The feast of the Holy Trinity is a celebration of love; the Trinity is a community of Persons who share total love and joy between them, and this Holy Trinity reaches out to us with that same love and invites us to join them. If we respond to the Father, the Son and the Spirit, then we are gradually drawn more and more into that love. It starts in this world and it will be fulfilled in the next. The greatest way that we imitate God is by loving the people around us, sacrificing ourselves for others. That is what God did for us and that is what God invites us to do for each other.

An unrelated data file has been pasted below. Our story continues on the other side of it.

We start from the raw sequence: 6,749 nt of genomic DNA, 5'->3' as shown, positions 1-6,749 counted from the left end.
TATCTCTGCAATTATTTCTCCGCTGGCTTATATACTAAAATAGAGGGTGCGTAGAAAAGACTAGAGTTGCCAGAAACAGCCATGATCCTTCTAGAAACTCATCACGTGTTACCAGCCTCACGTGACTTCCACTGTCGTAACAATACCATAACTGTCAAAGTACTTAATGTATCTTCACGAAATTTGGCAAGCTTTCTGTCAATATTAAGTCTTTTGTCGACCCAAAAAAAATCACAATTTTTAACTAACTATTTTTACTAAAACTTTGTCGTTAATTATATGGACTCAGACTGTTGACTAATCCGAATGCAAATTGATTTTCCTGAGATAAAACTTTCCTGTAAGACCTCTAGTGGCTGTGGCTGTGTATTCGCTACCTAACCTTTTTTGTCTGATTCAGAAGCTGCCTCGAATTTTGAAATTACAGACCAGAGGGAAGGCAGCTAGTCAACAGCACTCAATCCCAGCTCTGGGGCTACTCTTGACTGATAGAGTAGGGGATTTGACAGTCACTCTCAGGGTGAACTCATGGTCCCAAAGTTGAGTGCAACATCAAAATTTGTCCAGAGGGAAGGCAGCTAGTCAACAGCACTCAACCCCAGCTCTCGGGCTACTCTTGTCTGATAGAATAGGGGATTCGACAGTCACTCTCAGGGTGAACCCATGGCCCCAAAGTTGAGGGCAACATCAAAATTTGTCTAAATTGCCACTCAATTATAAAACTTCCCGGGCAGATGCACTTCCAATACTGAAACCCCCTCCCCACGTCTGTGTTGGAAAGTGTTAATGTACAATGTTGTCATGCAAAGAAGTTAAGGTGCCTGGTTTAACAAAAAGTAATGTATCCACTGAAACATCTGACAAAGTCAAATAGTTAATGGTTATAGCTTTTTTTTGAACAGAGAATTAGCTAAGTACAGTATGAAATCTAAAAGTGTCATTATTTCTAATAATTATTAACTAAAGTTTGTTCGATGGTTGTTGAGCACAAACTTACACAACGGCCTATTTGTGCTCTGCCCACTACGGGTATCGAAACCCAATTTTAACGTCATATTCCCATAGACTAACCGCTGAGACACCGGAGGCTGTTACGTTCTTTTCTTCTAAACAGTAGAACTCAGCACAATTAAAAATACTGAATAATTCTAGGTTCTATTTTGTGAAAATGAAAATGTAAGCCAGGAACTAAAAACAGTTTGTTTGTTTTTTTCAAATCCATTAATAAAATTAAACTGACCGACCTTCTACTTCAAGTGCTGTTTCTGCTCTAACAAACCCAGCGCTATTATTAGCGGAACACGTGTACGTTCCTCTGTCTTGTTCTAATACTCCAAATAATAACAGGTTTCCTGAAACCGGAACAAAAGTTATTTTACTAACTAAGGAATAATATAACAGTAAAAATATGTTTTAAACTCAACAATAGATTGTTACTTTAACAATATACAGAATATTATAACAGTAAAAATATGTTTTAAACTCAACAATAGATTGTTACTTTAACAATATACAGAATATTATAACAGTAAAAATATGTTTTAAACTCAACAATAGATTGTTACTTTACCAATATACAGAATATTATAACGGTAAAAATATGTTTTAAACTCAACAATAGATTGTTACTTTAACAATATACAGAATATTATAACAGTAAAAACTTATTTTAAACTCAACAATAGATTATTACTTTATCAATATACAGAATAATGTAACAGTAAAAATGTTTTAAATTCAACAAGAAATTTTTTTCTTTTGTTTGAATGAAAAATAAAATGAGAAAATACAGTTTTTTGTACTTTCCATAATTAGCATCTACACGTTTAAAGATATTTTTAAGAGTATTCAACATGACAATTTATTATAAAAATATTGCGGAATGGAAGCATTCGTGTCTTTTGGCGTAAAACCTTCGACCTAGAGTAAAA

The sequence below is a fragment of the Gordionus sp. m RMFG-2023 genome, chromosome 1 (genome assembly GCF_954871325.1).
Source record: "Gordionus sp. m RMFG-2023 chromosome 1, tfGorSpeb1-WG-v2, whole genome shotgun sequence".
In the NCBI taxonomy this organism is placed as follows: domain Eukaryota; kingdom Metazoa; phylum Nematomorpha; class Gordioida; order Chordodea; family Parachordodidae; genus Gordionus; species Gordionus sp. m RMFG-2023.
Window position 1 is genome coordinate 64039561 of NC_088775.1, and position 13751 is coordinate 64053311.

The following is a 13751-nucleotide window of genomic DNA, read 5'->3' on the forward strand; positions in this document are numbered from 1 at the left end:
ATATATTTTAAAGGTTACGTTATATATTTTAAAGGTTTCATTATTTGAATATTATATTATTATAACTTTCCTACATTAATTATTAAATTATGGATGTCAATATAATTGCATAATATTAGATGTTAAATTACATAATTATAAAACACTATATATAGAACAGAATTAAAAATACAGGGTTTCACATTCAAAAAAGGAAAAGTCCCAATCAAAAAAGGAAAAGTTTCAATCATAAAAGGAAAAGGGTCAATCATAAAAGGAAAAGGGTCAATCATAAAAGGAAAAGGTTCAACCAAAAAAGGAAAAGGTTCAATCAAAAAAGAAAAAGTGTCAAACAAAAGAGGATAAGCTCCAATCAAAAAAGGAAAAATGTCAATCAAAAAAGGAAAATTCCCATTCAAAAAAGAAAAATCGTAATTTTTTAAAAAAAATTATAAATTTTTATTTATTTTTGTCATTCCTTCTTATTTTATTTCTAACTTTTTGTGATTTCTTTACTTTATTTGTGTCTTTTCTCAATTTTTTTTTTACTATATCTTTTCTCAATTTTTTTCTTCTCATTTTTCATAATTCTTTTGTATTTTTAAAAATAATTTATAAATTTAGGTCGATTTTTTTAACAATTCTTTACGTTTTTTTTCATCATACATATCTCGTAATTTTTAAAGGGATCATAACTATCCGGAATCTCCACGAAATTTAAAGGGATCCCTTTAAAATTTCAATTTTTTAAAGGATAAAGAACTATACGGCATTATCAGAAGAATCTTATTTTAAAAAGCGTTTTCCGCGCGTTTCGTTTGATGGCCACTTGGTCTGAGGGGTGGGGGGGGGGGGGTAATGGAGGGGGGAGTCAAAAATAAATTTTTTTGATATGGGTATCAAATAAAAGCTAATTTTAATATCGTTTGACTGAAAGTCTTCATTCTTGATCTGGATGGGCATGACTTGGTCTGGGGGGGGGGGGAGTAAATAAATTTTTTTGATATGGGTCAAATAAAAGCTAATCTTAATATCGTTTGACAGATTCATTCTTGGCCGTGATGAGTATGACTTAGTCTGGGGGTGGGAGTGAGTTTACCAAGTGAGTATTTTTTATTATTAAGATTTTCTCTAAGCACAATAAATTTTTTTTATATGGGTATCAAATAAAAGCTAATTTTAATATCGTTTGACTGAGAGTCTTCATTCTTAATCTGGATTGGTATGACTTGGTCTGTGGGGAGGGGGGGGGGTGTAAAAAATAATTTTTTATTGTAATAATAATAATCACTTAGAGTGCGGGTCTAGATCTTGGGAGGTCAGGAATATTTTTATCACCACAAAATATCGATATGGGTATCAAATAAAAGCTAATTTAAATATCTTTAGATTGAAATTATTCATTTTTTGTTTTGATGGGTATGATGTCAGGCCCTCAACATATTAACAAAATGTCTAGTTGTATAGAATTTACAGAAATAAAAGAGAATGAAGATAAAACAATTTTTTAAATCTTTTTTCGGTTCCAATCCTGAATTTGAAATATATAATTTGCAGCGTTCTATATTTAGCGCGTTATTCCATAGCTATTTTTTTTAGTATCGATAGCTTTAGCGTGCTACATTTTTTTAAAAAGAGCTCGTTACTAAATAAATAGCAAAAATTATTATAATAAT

God so loved the world that he gave his only Son,
So that everyone who believes in him might not perish
but might have eternal life.


Thursday, May 17, 2018

Pentecost Sunday: The Advocate, the Holy Spirit, will teach you everything

There is a priest friend of mine—one of my classmates actually—who does a lot of work with the Legion of Mary calling from door to door, speaking to people about faith. He was a quantity surveyor before he became a priest and he is the most amazing organizer. He often said to me that the hardest places he found to work in were usually the wealthier areas. When people felt they had all they needed they were generally not as open to hearing about God. The poorer areas were usually much more open to what he had to say, which doesn’t surprise me.